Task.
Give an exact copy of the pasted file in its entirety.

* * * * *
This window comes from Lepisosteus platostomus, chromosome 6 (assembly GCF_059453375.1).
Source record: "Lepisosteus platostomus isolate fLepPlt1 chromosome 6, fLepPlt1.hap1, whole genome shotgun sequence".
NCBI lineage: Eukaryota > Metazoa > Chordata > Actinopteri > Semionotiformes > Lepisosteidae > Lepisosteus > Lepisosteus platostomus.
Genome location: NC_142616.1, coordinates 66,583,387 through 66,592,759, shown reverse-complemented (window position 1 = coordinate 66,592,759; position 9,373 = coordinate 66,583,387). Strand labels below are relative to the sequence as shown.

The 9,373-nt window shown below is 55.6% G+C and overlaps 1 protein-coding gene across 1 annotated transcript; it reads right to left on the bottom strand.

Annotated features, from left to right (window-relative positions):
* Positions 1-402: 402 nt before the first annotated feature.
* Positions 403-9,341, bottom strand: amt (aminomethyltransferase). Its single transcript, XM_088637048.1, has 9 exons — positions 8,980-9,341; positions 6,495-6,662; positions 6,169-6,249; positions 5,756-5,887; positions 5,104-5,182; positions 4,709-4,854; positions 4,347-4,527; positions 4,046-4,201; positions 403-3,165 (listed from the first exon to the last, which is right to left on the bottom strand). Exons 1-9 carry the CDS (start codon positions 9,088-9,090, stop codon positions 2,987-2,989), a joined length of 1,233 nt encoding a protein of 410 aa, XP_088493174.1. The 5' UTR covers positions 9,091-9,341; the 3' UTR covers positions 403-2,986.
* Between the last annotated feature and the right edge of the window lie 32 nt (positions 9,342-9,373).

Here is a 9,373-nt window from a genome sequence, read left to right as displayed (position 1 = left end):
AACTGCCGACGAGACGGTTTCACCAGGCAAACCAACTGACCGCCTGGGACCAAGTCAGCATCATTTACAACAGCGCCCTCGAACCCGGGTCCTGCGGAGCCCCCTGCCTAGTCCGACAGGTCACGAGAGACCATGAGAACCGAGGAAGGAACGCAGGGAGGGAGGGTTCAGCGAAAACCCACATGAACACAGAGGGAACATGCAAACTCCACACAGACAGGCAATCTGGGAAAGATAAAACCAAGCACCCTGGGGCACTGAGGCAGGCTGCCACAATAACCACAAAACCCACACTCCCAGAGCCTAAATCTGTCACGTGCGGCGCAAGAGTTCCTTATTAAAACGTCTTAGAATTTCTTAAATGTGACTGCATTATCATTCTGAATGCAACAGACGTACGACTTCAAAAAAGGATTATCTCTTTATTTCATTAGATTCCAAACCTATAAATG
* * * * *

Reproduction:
This window comes from Lepisosteus platostomus, chromosome 6 (assembly GCF_059453375.1).
Source record: "Lepisosteus platostomus isolate fLepPlt1 chromosome 6, fLepPlt1.hap1, whole genome shotgun sequence".
NCBI lineage: Eukaryota > Metazoa > Chordata > Actinopteri > Semionotiformes > Lepisosteidae > Lepisosteus > Lepisosteus platostomus.
Genome location: NC_142616.1, coordinates 66,583,387 through 66,592,759, shown reverse-complemented (window position 1 = coordinate 66,592,759; position 9,373 = coordinate 66,583,387). Strand labels below are relative to the sequence as shown.

The 9,373-nt window shown below is 55.6% G+C and overlaps 1 protein-coding gene across 1 annotated transcript; it reads right to left on the bottom strand.

Annotated features, from left to right (window-relative positions):
* Positions 1-402: 402 nt before the first annotated feature.
* Positions 403-9,341, bottom strand: amt (aminomethyltransferase). Its single transcript, XM_088637048.1, has 9 exons — positions 8,980-9,341; positions 6,495-6,662; positions 6,169-6,249; positions 5,756-5,887; positions 5,104-5,182; positions 4,709-4,854; positions 4,347-4,527; positions 4,046-4,201; positions 403-3,165 (listed from the first exon to the last, which is right to left on the bottom strand). Exons 1-9 carry the CDS (start codon positions 9,088-9,090, stop codon positions 2,987-2,989), a joined length of 1,233 nt encoding a protein of 410 aa, XP_088493174.1. The 5' UTR covers positions 9,091-9,341; the 3' UTR covers positions 403-2,986.
* Between the last annotated feature and the right edge of the window lie 32 nt (positions 9,342-9,373).

Here is a 9,373-nt window from a genome sequence, read left to right as displayed (position 1 = left end):
AACTGCCGACGAGACGGTTTCACCAGGCAAACCAACTGACCGCCTGGGACCAAGTCAGCATCATTTACAACAGCGCCCTCGAACCCGGGTCCTGCGGAGCCCCCTGCCTAGTCCGACAGGTCACGAGAGACCATGAGAACCGAGGAAGGAACGCAGGGAGGGAGGGTTCAGCGAAAACCCACATGAACACAGAGGGAACATGCAAACTCCACACAGACAGGCAATCTGGGAAAGATAAAACCAAGCACCCTGGGGCACTGAGGCAGGCTGCCACAATAACCACAAAACCCACACTCCCAGAGCCTAAATCTGTCACGTGCGGCGCAAGAGTTCCTTATTAAAACGTCTTAGAATTTCTTAAATGTGACTGCATTATCATTCTGAATGCAACAGACGTACGACTTCAAAAAAGGATTATCTCTTTATTTCATTAGATTCCAAACCTATAAATG